The Minister and the Murderer: A Book of Aftermaths

Stuart Kelly

(Granta, £20)

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Review by Brian Morton

To tell this story as it should be told will require a degree of self-scrutiny I had not anticipated.” To review this book, ditto. Getting the second of these out of the way first: at the very moment in 1984 that the General Assembly of Scotland was discussing “The Candidature of Mr James Robert Nelson” – candidature for the ministry, that is – as well as another matter that has profound relevance to Stuart Kelly’s remarkable narrative, I was receiving the final instruction that would lead me, at 30, out of the Church of Scotland and into the Catholic communion.

What I had not anticipated, even while embracing a more numinous spirituality, was how much I would miss the intellectual sinew and textual rigour of the Kirk. Still do.

What made the candidature of Nelson out of the ordinary is that he had served a prison sentence for murder. As another commentator noted, the Nelson case was the ecclesiastical equivalent of a “man bites dog” story arguing that “while ‘dog collar murderer’ or equally ‘murderer dons dog collar’ are

both sensational stories, there is a difference in the moral quality between the two”.

There is also a step-jump in the moral complexity of Nelson’s act when one remembers, or is reminded, that it was his mother that he slew, in circumstances and with motives that are still unclear.

Kelly hunts in vain for instances of matricide in the Bible and finds only complex and ambiguous examples in art and popular culture, perhaps most obviously Psycho, which raises the spectre of a sexual dimension that is never quite resolved and remains troubling, particularly to me, since Mary the mother was unambiguously my path to Catholicism.

The role of Nelson’s father – who seems a more obvious and perhaps more justified object of rage – is likewise unresolved.

And Nelson himself, whose image Kelly scrupulously avoided for some time lest he make a snap judgment based on appearance, remains shadowy, awkward, prone to inappropriate humour. The Minister and the Murderer. At first glance it sounds like one of those starkly oppositional titles, like The Madman and the Nun, that posits a dramatic encounter in which roles and stereotypes are fated to be reversed.

In this case, though, the two are already one, leading Kelly into a complex and very learned discussion of conversion, repentance and forgiveness, three of the chewiest theological problems out there. That all three are in some way closely connected to imprisonment and retribution isn’t accidental and points to something important about Kelly’s book, read as a text.

He very often, noticeably often, makes semi-apologetic reference to having spent “too long/many hours/much time...” on some activity, whether binge-watching schlockumentaries about clerical killers or bulk-reading Agatha Christie on a diet of Lemsip.

There’s a point to these chatty remarks, for this is a book about time, doing time, serving time, letting time heal or not heal, and Kelly very deliberately and brilliantly draws out his narrative so that its sheer durational impact becomes part of the story; it also occupies time.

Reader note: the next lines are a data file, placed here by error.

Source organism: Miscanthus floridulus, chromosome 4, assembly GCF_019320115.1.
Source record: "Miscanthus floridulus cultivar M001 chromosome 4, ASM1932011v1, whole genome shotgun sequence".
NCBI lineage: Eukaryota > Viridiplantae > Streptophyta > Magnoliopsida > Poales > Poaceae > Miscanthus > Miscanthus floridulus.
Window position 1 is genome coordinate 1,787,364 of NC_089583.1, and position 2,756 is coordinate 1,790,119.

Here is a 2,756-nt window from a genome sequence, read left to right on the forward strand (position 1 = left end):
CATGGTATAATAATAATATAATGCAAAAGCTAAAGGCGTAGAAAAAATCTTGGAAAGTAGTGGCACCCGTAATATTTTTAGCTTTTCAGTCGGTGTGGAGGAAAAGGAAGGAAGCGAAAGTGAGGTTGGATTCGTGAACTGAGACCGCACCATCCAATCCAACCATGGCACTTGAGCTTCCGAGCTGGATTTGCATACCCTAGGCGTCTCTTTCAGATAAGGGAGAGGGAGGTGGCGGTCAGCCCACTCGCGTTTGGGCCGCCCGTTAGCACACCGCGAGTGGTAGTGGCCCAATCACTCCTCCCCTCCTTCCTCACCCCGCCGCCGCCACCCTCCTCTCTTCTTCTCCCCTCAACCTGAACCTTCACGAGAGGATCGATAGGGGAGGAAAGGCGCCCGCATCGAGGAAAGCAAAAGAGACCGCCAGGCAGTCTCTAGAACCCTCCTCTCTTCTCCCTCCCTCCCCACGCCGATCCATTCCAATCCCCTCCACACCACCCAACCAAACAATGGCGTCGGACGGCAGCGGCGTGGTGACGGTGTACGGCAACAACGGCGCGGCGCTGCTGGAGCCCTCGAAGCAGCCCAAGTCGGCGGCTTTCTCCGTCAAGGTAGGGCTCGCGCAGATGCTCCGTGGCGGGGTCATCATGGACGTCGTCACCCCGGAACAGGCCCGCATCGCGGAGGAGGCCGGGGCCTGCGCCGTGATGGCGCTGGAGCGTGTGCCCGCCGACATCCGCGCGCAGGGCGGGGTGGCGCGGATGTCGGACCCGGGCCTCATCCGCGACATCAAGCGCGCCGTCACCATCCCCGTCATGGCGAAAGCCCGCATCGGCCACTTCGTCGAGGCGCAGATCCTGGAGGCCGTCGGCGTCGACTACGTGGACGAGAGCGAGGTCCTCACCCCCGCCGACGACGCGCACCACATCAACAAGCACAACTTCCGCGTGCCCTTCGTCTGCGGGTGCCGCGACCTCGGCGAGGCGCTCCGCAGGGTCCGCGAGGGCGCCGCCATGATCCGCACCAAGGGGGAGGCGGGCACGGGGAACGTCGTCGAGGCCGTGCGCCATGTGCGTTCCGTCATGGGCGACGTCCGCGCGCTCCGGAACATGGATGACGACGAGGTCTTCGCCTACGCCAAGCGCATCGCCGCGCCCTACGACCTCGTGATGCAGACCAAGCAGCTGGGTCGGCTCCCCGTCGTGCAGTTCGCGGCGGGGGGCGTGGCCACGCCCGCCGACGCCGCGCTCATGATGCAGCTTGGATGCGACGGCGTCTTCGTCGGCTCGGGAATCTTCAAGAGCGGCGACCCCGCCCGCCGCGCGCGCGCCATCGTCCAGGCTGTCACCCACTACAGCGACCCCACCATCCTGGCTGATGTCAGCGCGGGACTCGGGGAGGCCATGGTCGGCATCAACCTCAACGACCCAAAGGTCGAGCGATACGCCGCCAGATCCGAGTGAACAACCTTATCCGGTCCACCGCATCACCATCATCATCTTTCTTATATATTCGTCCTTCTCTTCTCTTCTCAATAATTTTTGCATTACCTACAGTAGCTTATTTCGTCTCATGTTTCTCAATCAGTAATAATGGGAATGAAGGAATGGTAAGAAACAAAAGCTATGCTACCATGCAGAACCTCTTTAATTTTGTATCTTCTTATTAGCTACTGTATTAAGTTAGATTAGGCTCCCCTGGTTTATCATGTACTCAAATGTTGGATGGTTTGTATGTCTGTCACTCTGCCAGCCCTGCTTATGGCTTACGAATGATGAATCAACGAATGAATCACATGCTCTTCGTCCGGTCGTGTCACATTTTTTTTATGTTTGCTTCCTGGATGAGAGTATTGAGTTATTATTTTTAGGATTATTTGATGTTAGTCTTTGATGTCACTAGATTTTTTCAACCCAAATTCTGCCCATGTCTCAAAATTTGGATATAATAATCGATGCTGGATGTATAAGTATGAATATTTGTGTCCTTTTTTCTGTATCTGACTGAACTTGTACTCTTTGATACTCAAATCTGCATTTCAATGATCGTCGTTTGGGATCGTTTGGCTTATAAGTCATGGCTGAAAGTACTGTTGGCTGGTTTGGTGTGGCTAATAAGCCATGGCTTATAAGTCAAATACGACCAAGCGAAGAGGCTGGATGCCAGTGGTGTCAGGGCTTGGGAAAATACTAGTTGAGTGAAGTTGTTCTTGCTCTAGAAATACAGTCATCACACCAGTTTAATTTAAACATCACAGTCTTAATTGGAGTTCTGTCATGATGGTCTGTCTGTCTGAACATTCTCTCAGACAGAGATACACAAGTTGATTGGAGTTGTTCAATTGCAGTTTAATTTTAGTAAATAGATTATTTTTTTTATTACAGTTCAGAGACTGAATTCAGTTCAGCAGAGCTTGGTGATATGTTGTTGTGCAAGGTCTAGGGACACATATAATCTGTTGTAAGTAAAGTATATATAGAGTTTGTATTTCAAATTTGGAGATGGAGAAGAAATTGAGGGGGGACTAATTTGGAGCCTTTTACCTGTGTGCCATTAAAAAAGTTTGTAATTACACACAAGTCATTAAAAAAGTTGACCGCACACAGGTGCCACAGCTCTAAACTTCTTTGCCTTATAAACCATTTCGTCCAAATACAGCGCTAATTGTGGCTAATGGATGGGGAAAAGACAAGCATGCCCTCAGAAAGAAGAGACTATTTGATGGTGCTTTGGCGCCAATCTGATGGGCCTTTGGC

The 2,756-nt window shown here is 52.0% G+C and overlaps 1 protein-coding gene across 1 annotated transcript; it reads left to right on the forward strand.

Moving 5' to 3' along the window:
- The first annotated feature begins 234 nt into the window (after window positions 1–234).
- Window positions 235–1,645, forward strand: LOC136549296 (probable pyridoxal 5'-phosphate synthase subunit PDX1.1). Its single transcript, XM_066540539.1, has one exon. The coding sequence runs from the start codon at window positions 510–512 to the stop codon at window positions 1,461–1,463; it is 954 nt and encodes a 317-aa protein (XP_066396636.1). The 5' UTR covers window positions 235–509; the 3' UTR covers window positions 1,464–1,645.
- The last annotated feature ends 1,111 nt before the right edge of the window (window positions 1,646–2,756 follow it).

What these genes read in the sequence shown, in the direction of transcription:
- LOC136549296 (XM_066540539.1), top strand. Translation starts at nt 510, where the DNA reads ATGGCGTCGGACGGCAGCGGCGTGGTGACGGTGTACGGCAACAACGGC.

He is learned – though not above some odd mistakes, such as Oswald “Mosely” and George VI on the throne in 1929 – and his biblical exegesis is detailed and often provocative; but he is also a good journalist, who knows how to work a microfiche reader as well as an Old Testament concordance, so he doesn’t miss the shiveringly delicious detail that on the very day the Kirk debated the ordination of a matricide, it also spent some considerable time debating “the Motherhood of God”.

Kelly dislikes essentialist arguments about Scottish culture, but it’s fair to say that The Minister and the Murderer could only have been written by a Scot. And only about the Scots Church.

Its sometimes laborious earnestness, its doubledness and very palpable sense of spiritual and existential threat – best represented by a breathless moment when Kelly believes himself to be pursued by Something – are hardwired. Its sheer verbal energy and playful parsing, likewise.

At one point, Kelly declares a time-out to discuss whether the distinction between theist and atheist covers all bases: “who are the untheists, the abtheists, the retheists, the distheists, the antheists? ... If I cannot be faithful or faithless, can I be faithwracked? Or faithing? Or faithish? Or faithean? Or faithwards? Or faithry? Or faithick? Or faithilytic?”

And he realises that at the very heart of the story is that things to which the Scots are drawn even more than to the double positive of “Aye, right” is an almost Jesuitical commitment to the double negative.

It takes him 209 fascinating pages to get to the scores. “The Church of Scotland excelled itself in 1984 ...The Kirk was not saying [to Nelson], You are definitively a fit and proper person to be the shepherd to a flock.

It was saying, We can’t say that you’re not.” In the same way they couldn’t say that he was not forgiven, or that he had not experienced a conversion (another word that could be re-prefixed at length). So they voted: 622-425. In favour of ordination.

Most older readers will have known the outcome already, but just as The Day of the Jackal remains exciting (there are hidden parallels that make the comparison worthwhile) even when you know that Charles de Gaulle wasn’t assassinated, The Minister and the Murderer sustains its suspense to the very end.

Like his previous subject Walter Scott, Stuart Kelly is a master storyteller,

but perhaps even more important, as long as the Kirk retains minds like his

in its ranks, it can be reassured that falling numbers don’t tell the only

story.